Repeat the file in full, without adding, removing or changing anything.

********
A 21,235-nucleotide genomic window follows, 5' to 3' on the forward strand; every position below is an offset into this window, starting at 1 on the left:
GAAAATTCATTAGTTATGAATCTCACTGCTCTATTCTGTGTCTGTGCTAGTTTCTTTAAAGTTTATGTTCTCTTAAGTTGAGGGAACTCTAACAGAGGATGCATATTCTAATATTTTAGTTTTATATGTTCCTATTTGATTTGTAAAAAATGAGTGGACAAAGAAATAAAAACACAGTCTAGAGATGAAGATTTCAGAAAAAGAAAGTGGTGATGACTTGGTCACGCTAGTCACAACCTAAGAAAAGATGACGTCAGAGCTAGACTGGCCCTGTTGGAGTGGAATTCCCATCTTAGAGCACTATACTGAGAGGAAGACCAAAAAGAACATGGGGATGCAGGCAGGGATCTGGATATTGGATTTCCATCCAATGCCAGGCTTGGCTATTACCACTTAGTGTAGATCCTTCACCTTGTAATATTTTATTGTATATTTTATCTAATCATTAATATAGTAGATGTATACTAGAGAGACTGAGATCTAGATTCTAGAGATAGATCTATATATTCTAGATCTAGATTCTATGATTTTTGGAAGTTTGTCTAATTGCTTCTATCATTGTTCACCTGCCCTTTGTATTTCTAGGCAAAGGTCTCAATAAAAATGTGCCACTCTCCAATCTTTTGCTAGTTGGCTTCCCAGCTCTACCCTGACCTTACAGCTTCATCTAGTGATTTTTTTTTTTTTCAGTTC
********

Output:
A 21,235-nucleotide genomic window follows, 5' to 3' on the forward strand; every position below is an offset into this window, starting at 1 on the left:
GAAAATTCATTAGTTATGAATCTCACTGCTCTATTCTGTGTCTGTGCTAGTTTCTTTAAAGTTTATGTTCTCTTAAGTTGAGGGAACTCTAACAGAGGATGCATATTCTAATATTTTAGTTTTATATGTTCCTATTTGATTTGTAAAAAATGAGTGGACAAAGAAATAAAAACACAGTCTAGAGATGAAGATTTCAGAAAAAGAAAGTGGTGATGACTTGGTCACGCTAGTCACAACCTAAGAAAAGATGACGTCAGAGCTAGACTGGCCCTGTTGGAGTGGAATTCCCATCTTAGAGCACTATACTGAGAGGAAGACCAAAAAGAACATGGGGATGCAGGCAGGGATCTGGATATTGGATTTCCATCCAATGCCAGGCTTGGCTATTACCACTTAGTGTAGATCCTTCACCTTGTAATATTTTATTGTATATTTTATCTAATCATTAATATAGTAGATGTATACTAGAGAGACTGAGATCTAGATTCTAGAGATAGATCTATATATTCTAGATCTAGATTCTATGATTTTTGGAAGTTTGTCTAATTGCTTCTATCATTGTTCACCTGCCCTTTGTATTTCTAGGCAAAGGTCTCAATAAAAATGTGCCACTCTCCAATCTTTTGCTAGTTGGCTTCCCAGCTCTACCCTGACCTTACAGCTTCATCTAGTGATTTTTTTTTTTTTCAGTTC